Building on the momentum from COP15, the importance of nature and biodiversity continues to rise on the global sustainability agenda. On September 19, 2023, one of the key nature-related frameworks, the Taskforce on Nature-related Financial Disclosures (TNFD)1 launched its final set of recommendations. TNFD builds on the successes of the Taskforce on Climate-related Financial Disclosures (TCFD) framework structure and introduces distinct nature-related guidance to help corporations address both nature and climate in an integrated risk management strategy.
Biodiversity is declining faster than at any point in history, with 69% of wildlife populations plunging from 1970-2018. The loss is driven by human activities, including unsustainable agriculture, deforestation, logging, and urbanization leading to habitat destruction.2 Carbon sinks lost in this manner exacerbate climate change by releasing carbon dioxide into the atmosphere. In parallel, climate change plays an important role in biodiversity decline as it alters marine, terrestrial, and freshwater ecosystems, causing further loss of local species and an increase in diseases, leading to the first climate-driven extinctions.3, 4
Conversely, nature can mitigate the impacts of climate change and help humans adapt to a changing world. For example, wetlands and peat bogs help regulate flood water; green infrastructure curbs rising temperatures and the urban heat-island effect; and ocean habitats such as seagrass and mangroves can sequester carbon dioxide at rates up to four times higher than terrestrial forests.
Companies that have already completed the TCFD disclosure reporting process are well positioned to incorporate nature in TNFD responses by building on their climate-related assessment, disclosure, and strategy. TNFD is designed to expand on the TCFD recommendations and is consistent with International Sustainability Standards Board’s (ISSB) International Financial Reporting Standards (IFRS) Sustainability Disclosure Standards,5 with the intention to streamline nature under sustainability and climate reporting requirements. As with other parts of the sustainability journey, the path to integrating nature risk and impact management into business operations will require continuous improvement.
Top Commonalities and Differences Between TCFD and TNFD:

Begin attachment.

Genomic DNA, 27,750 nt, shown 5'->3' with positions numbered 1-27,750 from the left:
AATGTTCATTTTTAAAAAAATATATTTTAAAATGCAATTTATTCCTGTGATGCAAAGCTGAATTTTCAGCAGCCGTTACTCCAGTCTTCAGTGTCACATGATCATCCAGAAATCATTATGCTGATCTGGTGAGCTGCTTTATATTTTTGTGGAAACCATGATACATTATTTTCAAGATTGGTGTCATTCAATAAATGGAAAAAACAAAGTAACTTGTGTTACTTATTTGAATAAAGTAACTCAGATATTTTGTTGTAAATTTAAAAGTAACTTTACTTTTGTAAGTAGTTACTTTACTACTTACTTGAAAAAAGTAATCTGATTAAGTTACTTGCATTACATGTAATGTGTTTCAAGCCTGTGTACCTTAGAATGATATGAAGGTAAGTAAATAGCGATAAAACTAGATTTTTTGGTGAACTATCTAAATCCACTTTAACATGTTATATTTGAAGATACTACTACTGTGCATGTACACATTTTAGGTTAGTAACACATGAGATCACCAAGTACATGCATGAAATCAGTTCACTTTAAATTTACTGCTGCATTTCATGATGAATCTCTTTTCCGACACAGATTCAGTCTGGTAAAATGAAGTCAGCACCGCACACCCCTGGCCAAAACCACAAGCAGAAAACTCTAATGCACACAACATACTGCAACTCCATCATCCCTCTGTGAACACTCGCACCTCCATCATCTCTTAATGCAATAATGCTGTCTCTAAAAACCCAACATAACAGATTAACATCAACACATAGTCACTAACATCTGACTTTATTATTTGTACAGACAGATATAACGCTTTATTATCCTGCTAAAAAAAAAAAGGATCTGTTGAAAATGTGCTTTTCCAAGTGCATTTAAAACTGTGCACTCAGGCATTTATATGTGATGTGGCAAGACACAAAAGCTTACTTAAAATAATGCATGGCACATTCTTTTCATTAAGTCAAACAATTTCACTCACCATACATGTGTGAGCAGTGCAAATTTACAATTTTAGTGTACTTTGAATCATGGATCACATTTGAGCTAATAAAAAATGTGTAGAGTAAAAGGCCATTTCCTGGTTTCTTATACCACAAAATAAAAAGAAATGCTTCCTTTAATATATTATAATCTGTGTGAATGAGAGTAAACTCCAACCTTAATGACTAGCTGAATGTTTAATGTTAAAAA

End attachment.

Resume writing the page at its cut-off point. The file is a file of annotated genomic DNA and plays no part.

Similar to TCFD, TNFD preparation includes the following steps: scope, engage, analyze or assess, quantify, and disclose. During scoping, companies should examine the TNFD framework and conduct a gap analysis, incorporating some recommended steps below. Outcomes from the scoping and assessment phase will also position companies for Science-based Targets Network (SBTN) by collecting common inputs and helping prioritize impact areas within operations or the value chain. Sustainability certification is a tool that can help companies drive greater traceability to quantify, manage, and disclose nature-related risks and impacts in their value chain.
We see a growing focus from investors and reporting frameworks to understand nature and biodiversity, given the release of TNFD guidance and upcoming SBTN guidance finalization. CDP (formally Carbon Disclosure Project), for example, has signaled that it views TNFD as a roadmap to integrate and expand on nature themes.6 Although CDP already includes biodiversity in the climate questionnaire, it is expected to expand significantly to align with the TNFD guidance. Additionally, the ISSB will consider integrating TNFD metrics as it strives to build “consistent, comprehensive sustainability-related disclosure for investors” in its Sustainability Disclosure Standards.7 As the development on nature and biodiversity catches up to climate, it is time to take actions toward a nature-positive, equitable, and net-zero future.
1. "The Taskforce." Taskforce on Nature-related Financial Disclosures. TNFD, https://tnfd.global/about/the-taskforce/.
2. "Living Planet Report 2022." WWF. World Wildlife Fund, https://livingplanet.panda.org/en-GB/.
3. "Biodiversity - Our Strongest Natural Defense against Climate Change." United Nations Climate Action. United Nations, Accessed October 27, 2023. https://www.un.org/en/climatechange/science/climate-issues/biodiversity.
4. "Biodiversity and Climate Change." IPBES-IPPC, (2021). Accessed October 27, 2023. https://www.ipbes.net/sites/default/files/2021-06/2021_IPCC-IPBES_scientific_outcome_20210612.pdf.
5. "General Sustainability-related Disclosures." IFRS. IFRS, Accessed October 27, 2023. https://www.ifrs.org/projects/completed-projects/2023/general-sustainability-related-disclosures/.
6. "CDP Announces Intention to Align with TNFD Framework and Drive Implementation across Global Economy." CDP Disclosure Insight Action. CDP, September 18, 2023. https://www.cdp.net/en/articles/media/cdp-announces-intention-to-align-with-tnfd-framework-and-drive-implementation-across-global-economy.
7. Distefano, Noemi. "TNFD Publishes Final Recommendations on Nature-related Issues." IR Magazine. IR Magazine, September 18, 2023. https://www.irmagazine.com/reporting/tnfd-publishes-final-recommendations-nature-related-issues
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